12 June 2023
THE SUICIDE (The Sainsbury Theatre, LAMDA) Review

I don’t know much about Erdman or his play; I’ve certainly never seen one staged.  This play, however, written in 1928 but wasn’t staged until 1979, almost a decade after his death, as the play was banned in the Soviet Union.  It is meant to be a piece of bitey satire about a young man down on his luck suddenly finding himself being manipulated and exploited by a range of savoury and not-so-savoury characters.

Suhayla El-Bushra adapted the play, setting it in contemporary England, and it was staged at the National Theatre in 2016.  I vaguely recall seeing the write-up and reviews at the time and deciding I didn’t want to see it.  Now it’s running at LAMDA with a cast of students.  Same script directed by Oliver Dawe (not a student).

First and foremost, El-Bushra’s adaptation has left the play completely toothless.  One must modernise carefully and shouldn’t rely on one character asking another whether she’d gotten him a Pepperami from the shops being sufficient to get a laugh from the audience.  I am being generous here because the text is truly dreadful.  It’s downright boring, and every character except for the protagonist is a complete and total caricature of a real person.  That’s very different from having characters who talk a genuine game to hide their hidden agendas.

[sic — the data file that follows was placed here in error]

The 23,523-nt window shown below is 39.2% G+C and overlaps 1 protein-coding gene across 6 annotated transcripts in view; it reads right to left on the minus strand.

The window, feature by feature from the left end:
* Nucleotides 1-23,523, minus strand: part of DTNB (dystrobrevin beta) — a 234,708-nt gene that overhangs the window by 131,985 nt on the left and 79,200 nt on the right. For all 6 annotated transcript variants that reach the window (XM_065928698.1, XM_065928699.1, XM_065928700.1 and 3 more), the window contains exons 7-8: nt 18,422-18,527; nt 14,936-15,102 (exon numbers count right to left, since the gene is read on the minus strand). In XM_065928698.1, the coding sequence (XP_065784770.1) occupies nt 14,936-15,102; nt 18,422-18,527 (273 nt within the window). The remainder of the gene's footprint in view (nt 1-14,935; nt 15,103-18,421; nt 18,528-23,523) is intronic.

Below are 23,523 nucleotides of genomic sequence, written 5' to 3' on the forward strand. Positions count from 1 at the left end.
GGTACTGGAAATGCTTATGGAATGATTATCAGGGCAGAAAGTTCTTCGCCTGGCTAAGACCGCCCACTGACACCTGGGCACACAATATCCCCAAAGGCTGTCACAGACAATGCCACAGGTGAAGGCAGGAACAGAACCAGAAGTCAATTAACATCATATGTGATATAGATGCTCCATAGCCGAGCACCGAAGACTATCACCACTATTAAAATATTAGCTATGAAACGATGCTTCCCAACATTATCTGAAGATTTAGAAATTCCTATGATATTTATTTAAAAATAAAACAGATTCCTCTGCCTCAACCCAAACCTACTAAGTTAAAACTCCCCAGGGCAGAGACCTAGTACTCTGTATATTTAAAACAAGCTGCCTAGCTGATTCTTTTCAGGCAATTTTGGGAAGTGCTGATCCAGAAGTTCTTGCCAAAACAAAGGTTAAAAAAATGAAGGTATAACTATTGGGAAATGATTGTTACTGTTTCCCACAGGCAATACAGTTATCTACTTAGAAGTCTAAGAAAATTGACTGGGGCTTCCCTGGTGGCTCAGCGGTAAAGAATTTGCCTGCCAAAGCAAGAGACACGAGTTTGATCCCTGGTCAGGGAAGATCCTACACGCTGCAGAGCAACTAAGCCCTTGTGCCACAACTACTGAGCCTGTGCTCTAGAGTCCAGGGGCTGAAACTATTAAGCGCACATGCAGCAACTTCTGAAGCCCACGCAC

Dawe’s direction does little to improve things.  With the running time advertised at 2.5 hours, it ran for almost 3 hours, and the audience felt every minute of it.  Every actor was severely overacting, pulling faces at the audience, and generally playing to the crowd.  Sorry, but this is meant to be a play, albeit a comedy, not a panto.

As for the student actors…  A lot of them seem to have great potential, but they are hampered by bad writing and mediocre direction.  There was a lot of cheering from the audience when certain actors came on stage, but, from hearing people talk in the intermission, that seemed to come from seeing their friends who’re nothing like such-and-such in real life be such-and-such on stage.  Not good enough for a laugh in my book.

It’s worth calling out Alfayd Raji (who plays the main character, Sam) and Oliver John (who plays Patrick the journalist).  Each delivered a very good performance, doubly so for John whose character had some cringy lines to get through.  Zoe Zak would probably do well in a physical comedy (something like “Noises Off” perhaps?), but here there was a big disconnect between the character she was trying to portray and the lines she was stuck with.

A disappointing experience on balance.  Someone should’ve picked a better play for the students…

Cheapskate enjoyment value: -£10.

Leave a Reply